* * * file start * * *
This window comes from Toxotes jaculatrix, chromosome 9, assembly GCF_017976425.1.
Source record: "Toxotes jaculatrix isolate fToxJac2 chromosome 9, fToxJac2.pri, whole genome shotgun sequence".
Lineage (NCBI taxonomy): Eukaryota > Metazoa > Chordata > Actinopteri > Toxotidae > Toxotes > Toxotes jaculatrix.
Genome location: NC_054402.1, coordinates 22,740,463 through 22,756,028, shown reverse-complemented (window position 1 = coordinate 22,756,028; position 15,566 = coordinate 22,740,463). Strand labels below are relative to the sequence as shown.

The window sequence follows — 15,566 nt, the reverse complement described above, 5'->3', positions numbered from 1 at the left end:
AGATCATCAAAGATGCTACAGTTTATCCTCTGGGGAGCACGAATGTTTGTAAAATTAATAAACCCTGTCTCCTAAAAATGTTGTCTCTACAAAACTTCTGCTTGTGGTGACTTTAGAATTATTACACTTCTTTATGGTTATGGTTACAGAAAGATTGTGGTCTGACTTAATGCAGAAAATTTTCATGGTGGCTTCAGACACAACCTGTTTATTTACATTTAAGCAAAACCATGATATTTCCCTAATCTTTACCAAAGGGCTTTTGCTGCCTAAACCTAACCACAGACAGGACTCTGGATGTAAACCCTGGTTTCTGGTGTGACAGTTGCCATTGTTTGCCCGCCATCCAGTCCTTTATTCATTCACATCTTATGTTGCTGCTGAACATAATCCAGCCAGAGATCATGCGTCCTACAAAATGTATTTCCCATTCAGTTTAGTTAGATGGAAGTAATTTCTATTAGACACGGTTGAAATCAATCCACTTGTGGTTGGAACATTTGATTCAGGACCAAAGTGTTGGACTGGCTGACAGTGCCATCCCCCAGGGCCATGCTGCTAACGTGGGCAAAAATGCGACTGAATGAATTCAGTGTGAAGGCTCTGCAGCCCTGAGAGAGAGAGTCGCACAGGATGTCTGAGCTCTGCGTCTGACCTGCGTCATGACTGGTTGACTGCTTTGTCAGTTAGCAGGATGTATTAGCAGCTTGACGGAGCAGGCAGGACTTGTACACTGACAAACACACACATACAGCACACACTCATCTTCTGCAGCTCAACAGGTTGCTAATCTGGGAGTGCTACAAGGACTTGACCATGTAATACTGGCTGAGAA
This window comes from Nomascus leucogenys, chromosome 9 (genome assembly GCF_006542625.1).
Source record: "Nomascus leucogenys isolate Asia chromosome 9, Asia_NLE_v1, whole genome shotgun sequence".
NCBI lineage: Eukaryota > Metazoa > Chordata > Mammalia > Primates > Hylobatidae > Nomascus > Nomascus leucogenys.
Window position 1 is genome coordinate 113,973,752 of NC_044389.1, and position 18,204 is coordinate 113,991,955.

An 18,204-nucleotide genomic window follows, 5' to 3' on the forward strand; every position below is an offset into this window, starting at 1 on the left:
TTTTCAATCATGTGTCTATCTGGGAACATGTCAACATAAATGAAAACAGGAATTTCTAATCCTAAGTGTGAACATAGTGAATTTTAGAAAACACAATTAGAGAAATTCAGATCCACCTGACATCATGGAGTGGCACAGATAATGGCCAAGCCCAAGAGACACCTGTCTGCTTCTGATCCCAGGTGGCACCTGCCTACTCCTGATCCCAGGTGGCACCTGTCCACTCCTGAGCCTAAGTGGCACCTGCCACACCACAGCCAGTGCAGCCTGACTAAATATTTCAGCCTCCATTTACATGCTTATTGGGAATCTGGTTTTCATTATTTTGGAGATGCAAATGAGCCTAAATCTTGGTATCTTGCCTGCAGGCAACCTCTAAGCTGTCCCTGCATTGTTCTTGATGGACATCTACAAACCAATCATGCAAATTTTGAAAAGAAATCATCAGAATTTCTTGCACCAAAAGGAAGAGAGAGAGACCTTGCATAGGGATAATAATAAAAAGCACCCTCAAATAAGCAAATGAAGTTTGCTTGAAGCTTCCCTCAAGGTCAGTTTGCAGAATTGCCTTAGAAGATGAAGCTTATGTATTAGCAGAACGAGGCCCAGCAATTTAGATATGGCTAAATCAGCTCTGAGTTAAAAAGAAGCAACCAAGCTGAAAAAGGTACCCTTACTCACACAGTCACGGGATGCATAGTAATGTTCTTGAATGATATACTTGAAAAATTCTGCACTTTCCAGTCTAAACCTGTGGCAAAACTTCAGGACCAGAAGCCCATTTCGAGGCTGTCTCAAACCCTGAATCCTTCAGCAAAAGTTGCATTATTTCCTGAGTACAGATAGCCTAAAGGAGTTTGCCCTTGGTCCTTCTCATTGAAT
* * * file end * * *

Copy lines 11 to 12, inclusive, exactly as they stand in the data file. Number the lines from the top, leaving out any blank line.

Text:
An 18,204-nucleotide genomic window follows, 5' to 3' on the forward strand; every position below is an offset into this window, starting at 1 on the left:
TTTTCAATCATGTGTCTATCTGGGAACATGTCAACATAAATGAAAACAGGAATTTCTAATCCTAAGTGTGAACATAGTGAATTTTAGAAAACACAATTAGAGAAATTCAGATCCACCTGACATCATGGAGTGGCACAGATAATGGCCAAGCCCAAGAGACACCTGTCTGCTTCTGATCCCAGGTGGCACCTGCCTACTCCTGATCCCAGGTGGCACCTGTCCACTCCTGAGCCTAAGTGGCACCTGCCACACCACAGCCAGTGCAGCCTGACTAAATATTTCAGCCTCCATTTACATGCTTATTGGGAATCTGGTTTTCATTATTTTGGAGATGCAAATGAGCCTAAATCTTGGTATCTTGCCTGCAGGCAACCTCTAAGCTGTCCCTGCATTGTTCTTGATGGACATCTACAAACCAATCATGCAAATTTTGAAAAGAAATCATCAGAATTTCTTGCACCAAAAGGAAGAGAGAGAGACCTTGCATAGGGATAATAATAAAAAGCACCCTCAAATAAGCAAATGAAGTTTGCTTGAAGCTTCCCTCAAGGTCAGTTTGCAGAATTGCCTTAGAAGATGAAGCTTATGTATTAGCAGAACGAGGCCCAGCAATTTAGATATGGCTAAATCAGCTCTGAGTTAAAAAGAAGCAACCAAGCTGAAAAAGGTACCCTTACTCACACAGTCACGGGATGCATAGTAATGTTCTTGAATGATATACTTGAAAAATTCTGCACTTTCCAGTCTAAACCTGTGGCAAAACTTCAGGACCAGAAGCCCATTTCGAGGCTGTCTCAAACCCTGAATCCTTCAGCAAAAGTTGCATTATTTCCTGAGTACAGATAGCCTAAAGGAGTTTGCCCTTGGTCCTTCTCATTGAAT